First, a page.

Wednesday, August 13, 2008

Justice League of America #251 - June 1986

sgDespero returns to exact his revenge on the Justice League!

The Story: "Hunters and Prey" by Gerry Conway, Luke McDonnell, and Bill Wray. We see the all-new Despero making his way with only one thing on his mind...revenge.

Meanwhile, the new JLAers are being put through their paces by Batman (Ha! and they thought Aquaman was a hard-ass!).

As he tries to teach Vibe to concentrate and hone his powers, Vibe gets fed up and walks off, throwing insults as he leaves. You gotta say this--Vibe has guts. No brains, but guts.

In another part of the Secret Sanctuary, Martian Manhunter works on the murder case he stumbled upon (back in JLA #248), and Gypsy tags along when Manhunter leaves to follow up on the trail.

In Manhattan, we see what grim events have taken over Zatanna since getting knocked out:
sg's here she meets Adam, a slick, nice-looking man who the rest of the group talk about as if a god.

Adam takes a blood sample from Zee, with the goal of injecting into himself, so he has enough power to "fulfill his dream." Uh-oh...

While Manhunter and Gypsy make progress in the investigation, and Steel goes on a date with a woman named Robin, Vixen and Batman spend some private time together:
...I love the moody art on this page, and how cool Bats looks, panel four in particular.

Back with Despero, we see him reach the burned out hull of the JLA satellite, only to find it, well, burned out and empty. He turns his attention toward Earth...that's where they must be.

To be continued!

Roll Call: Batman, Martian Manhunter, Zatanna, Vixen, Steel, Vibe, Gypsy

Notable Moments: Elongated Man (and Sue) makes no appearance in this issue, the first time since JLA Detroit started where not all of the members made at least a cameo appearance.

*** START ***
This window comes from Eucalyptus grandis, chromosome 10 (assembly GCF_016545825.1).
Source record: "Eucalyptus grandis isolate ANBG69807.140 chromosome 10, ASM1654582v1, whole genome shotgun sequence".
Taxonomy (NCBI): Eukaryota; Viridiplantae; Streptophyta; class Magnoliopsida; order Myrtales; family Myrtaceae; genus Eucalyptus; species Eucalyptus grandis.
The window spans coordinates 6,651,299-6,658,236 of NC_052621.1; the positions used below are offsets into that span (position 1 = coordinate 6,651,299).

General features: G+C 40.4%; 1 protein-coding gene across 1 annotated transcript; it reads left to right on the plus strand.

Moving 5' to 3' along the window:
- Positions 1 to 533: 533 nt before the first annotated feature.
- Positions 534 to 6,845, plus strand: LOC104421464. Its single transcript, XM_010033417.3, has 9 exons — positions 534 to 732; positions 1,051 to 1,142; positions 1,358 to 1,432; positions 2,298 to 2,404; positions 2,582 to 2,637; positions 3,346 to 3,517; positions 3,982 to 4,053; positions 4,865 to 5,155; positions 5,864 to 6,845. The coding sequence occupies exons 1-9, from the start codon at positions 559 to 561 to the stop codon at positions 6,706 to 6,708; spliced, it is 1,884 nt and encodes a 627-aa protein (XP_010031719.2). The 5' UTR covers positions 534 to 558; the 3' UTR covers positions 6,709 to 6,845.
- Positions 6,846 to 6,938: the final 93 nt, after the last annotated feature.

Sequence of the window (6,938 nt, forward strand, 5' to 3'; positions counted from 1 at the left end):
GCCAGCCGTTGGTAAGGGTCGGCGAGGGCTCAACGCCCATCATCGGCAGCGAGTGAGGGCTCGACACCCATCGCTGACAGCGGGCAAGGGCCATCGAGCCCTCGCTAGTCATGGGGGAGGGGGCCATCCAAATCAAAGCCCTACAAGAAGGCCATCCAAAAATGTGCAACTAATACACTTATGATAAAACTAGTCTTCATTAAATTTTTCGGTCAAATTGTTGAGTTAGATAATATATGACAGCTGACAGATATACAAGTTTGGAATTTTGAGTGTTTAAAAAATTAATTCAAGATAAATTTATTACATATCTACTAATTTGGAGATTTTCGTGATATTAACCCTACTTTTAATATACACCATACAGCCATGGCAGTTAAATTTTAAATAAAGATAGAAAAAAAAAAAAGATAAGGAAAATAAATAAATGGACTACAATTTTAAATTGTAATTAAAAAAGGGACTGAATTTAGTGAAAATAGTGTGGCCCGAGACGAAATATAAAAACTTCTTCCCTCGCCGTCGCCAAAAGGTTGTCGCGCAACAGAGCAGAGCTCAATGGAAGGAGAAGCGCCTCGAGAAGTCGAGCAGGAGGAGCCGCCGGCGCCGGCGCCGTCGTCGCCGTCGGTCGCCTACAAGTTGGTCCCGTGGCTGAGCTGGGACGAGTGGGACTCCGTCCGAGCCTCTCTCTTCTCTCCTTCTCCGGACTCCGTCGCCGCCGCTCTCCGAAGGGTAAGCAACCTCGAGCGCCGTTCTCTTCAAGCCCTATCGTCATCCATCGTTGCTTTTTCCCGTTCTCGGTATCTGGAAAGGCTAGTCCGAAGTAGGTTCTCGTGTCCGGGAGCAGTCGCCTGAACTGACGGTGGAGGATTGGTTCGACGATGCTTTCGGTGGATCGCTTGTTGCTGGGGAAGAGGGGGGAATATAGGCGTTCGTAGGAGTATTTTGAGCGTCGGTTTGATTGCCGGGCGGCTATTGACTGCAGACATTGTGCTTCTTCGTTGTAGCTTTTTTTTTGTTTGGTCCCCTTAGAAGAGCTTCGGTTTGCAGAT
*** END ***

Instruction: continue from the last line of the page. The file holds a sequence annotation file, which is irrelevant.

I think this issue reveals--retroactively--the idea that Gerry Conway mentioned in our interview, in that he originally intended to Aquaman stay around a lot longer. He and Vixen formed an interesting friendship, which she immediately then transfers to Batman.


Scurvy said...

I loved the way the 'new' Despero looked. He was a pretty goofy looking fella before you have to admit. Now here he comes all amped up and psychotic. Something tells he he doesn't have chess on his mind.

Earth 2 Chris said...

I never even thought about how Batman was shoehorned into Aquaman's place, but it seems real obvious now. The only difference is the romantic part was upped a notch since Batman didn't have a wife to worry about (even an estranged one).

My only problem with this issue was Luke McDonnell, while a capable, moody penciler, couldn't draw attractive women well. Vixen always looked like a lumpy guy in drag to me under him. Of course, drawing attractive, but realistic females is a feat in-and-of-itself in comics.


Anonymous said...

I agree about McDonnell's art. If DC had still been doing horror books at the time, he would have fit in well. It just didn't look good in JLA. Gypsy was another character who suffered under his work. Chuck Patton made her look 'cute, but different',like a free spirit wearing and doing what she wants, while McDonnell seemed to draw her like she'd just fled a burning building in a thrift-store nightgown! A few issues later, when we see Cindy's/Gypsy's family, check out their facial expressions...hard to tell what 'look' McDonnell was going for.

The Batman-Gypsy 'romance that wasn't' could have been interesting, if it could have been allowed to carry over beyond JLA.

Hatter J said...

Another in agreement about McDonnell's art, but I do have to admit that his Batman was pretty darn cool.

Randy said...

I liked McDonnell's art. It fit the direction the book took post-Detroit. And his Batman and Despero look great to me.

But to each his own. His art would vastly improve on Suicide Squad. Any idea what happened to him? I haven't heard his name mentioned in a long time.

By the way, this four-parter is my favorite story from the 'Detroit' era.

John Trumbull said...

Randy, Luke McDonnell contributed a page or two to Brad Meltzer's first issue of the JLA & did a part of one of the covers (Both flashbacks to the Detroit era). So he's still around. I think Comic Book Artist interviewed him recently for a Suicide Squad retrospective.

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